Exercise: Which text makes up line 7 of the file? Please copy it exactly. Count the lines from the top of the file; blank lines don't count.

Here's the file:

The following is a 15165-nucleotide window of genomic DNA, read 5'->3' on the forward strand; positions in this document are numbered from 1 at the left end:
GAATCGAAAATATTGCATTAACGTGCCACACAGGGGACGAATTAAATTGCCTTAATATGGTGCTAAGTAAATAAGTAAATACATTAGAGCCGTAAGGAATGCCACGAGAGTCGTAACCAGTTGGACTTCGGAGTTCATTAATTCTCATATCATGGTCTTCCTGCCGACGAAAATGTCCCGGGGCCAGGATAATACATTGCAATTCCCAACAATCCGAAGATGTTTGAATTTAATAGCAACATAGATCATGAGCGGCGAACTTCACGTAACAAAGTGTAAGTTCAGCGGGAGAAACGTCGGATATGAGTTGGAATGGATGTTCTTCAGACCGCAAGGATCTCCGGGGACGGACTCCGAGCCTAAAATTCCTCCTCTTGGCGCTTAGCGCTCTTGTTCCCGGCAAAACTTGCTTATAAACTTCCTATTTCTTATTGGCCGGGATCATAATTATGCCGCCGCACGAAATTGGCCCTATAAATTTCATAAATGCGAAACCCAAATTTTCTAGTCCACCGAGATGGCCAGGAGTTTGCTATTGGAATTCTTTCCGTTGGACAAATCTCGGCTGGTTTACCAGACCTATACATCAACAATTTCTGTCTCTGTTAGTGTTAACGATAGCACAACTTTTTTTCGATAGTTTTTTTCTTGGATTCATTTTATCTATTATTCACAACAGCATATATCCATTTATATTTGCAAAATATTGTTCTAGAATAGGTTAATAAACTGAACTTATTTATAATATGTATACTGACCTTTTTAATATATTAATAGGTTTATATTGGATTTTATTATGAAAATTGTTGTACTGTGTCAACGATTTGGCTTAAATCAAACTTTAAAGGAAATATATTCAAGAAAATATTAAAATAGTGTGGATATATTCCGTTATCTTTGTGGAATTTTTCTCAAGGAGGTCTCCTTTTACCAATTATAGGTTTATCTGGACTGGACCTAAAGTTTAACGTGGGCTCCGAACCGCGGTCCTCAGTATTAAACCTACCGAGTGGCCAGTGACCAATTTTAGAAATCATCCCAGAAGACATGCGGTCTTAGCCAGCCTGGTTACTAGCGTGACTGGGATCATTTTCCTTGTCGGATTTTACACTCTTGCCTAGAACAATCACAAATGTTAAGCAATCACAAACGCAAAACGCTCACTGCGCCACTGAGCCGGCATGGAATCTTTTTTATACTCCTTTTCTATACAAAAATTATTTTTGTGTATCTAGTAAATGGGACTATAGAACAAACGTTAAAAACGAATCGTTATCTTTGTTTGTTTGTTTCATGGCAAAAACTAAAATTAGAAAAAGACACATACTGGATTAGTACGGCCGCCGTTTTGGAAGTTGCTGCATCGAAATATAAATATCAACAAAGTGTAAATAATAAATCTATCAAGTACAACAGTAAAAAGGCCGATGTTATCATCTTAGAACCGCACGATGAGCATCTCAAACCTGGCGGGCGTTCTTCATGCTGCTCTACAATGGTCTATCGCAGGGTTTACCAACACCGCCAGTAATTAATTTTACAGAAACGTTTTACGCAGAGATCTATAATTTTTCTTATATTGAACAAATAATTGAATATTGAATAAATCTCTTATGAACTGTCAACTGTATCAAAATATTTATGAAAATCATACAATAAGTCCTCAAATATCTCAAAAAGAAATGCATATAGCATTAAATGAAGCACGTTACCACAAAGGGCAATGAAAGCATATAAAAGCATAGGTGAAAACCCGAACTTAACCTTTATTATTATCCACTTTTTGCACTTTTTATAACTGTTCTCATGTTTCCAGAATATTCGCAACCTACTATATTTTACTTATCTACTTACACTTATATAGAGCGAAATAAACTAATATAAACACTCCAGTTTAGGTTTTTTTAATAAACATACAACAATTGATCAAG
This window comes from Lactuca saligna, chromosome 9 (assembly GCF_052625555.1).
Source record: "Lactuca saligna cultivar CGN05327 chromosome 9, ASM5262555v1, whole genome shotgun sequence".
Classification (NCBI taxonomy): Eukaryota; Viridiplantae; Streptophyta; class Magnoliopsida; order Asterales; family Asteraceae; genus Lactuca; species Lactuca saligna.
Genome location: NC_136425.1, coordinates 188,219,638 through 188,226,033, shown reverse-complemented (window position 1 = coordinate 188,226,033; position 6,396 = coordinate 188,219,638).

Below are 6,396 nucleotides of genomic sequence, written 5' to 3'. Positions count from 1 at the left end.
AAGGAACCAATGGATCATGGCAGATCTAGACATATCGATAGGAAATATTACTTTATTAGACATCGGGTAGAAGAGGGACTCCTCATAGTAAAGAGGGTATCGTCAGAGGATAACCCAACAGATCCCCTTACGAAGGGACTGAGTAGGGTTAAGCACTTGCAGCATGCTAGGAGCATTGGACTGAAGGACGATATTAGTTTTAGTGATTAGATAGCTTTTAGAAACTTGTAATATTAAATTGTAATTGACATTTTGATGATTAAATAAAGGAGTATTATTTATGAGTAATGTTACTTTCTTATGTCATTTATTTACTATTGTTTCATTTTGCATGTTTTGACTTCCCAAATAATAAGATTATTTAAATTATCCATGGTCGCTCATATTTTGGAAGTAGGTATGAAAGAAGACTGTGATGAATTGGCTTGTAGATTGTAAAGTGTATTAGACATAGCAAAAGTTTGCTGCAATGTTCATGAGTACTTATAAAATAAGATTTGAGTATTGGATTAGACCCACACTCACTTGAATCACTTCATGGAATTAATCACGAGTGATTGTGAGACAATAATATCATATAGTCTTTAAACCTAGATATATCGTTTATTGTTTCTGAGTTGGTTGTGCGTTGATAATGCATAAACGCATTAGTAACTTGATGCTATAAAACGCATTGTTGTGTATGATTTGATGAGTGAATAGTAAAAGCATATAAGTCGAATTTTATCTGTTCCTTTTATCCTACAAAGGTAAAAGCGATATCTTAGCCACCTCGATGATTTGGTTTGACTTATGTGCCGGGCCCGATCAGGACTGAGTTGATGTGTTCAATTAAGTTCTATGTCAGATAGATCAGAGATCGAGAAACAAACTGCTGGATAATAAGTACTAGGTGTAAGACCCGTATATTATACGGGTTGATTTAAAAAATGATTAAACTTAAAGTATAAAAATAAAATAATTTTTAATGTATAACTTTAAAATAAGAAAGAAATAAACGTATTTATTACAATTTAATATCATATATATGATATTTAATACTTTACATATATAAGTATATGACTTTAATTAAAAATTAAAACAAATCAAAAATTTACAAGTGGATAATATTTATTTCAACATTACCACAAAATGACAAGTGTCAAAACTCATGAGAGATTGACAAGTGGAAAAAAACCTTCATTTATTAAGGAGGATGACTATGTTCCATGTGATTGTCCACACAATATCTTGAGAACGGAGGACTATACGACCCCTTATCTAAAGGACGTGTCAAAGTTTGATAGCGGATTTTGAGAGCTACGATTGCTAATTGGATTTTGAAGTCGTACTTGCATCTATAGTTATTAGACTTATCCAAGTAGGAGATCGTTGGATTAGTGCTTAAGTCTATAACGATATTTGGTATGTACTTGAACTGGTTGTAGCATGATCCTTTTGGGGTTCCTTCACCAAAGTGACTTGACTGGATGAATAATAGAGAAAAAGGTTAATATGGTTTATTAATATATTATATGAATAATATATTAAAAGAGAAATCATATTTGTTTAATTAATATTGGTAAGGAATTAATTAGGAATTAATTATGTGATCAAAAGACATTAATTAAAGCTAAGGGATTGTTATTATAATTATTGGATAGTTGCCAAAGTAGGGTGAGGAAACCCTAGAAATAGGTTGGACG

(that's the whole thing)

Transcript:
Below are 6,396 nucleotides of genomic sequence, written 5' to 3'. Positions count from 1 at the left end.